“Quebec is blessed with a productive geology from a critical minerals perspective. Those critical minerals have changed over the course of history, but they remain at the forefront,” he said. “We are redeveloping something that was already quite core to the identity of Quebec to develop these areas for minerals that are used directly in the global economy.” 

Quebec is already starting to see the results of its critical minerals strategy, which it put in place ahead of any other jurisdiction in Canada, or even the federal government.  

“The main focus in 2020 was to develop a supply chain from mining to battery cell,” Douhéret said. “I can say that today, all the pieces are in place from mining, midstream and downstream with GM, Ford, and Northvolt.”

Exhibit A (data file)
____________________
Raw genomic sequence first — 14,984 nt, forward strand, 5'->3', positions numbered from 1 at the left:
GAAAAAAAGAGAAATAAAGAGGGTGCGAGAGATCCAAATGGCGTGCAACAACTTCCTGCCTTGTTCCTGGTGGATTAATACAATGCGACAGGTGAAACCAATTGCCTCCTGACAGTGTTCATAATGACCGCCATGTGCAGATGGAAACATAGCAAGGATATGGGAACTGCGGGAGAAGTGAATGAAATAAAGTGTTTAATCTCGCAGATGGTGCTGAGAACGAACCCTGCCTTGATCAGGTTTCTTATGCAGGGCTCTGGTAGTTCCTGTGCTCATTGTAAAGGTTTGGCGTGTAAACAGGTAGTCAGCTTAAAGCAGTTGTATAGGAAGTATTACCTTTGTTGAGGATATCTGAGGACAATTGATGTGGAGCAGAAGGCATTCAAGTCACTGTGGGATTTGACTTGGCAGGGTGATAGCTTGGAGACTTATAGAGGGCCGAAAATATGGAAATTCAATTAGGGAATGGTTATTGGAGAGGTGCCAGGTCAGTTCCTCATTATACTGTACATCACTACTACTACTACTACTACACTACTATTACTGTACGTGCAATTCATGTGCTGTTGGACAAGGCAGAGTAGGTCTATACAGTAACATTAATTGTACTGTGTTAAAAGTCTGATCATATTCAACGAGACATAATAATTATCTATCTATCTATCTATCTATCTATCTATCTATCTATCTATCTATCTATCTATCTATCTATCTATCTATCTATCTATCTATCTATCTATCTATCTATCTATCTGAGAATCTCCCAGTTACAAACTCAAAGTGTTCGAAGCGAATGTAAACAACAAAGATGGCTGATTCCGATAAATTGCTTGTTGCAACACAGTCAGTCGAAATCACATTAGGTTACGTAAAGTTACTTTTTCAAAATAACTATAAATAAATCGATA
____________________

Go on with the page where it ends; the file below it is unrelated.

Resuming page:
Last year saw three major investment deals into electric vehicle (EV) battery) manufacturing facilities in Quebec. GM and South Korea’s POSCO announced the development of a $600-milion cathode active material (CAM) plant in Bécancour, about 150 km northeast of Montreal. Ford announced it would build a CAM plant valued at $1.2 billion, also in that city. And Sweden’s Northvolt said it would build a $7-billion EV battery plant, near McMasterville and Saint-Basile-le-Grand about 30 km southeast of Montreal. Together, the provincial and federal governments have committed billions to support the projects. 

Quebec Inc. 

Quebec institutions support mining across all stages, from exploration through development and beyond. But the Quebec advantage starts with the province’s geological database, Charles said.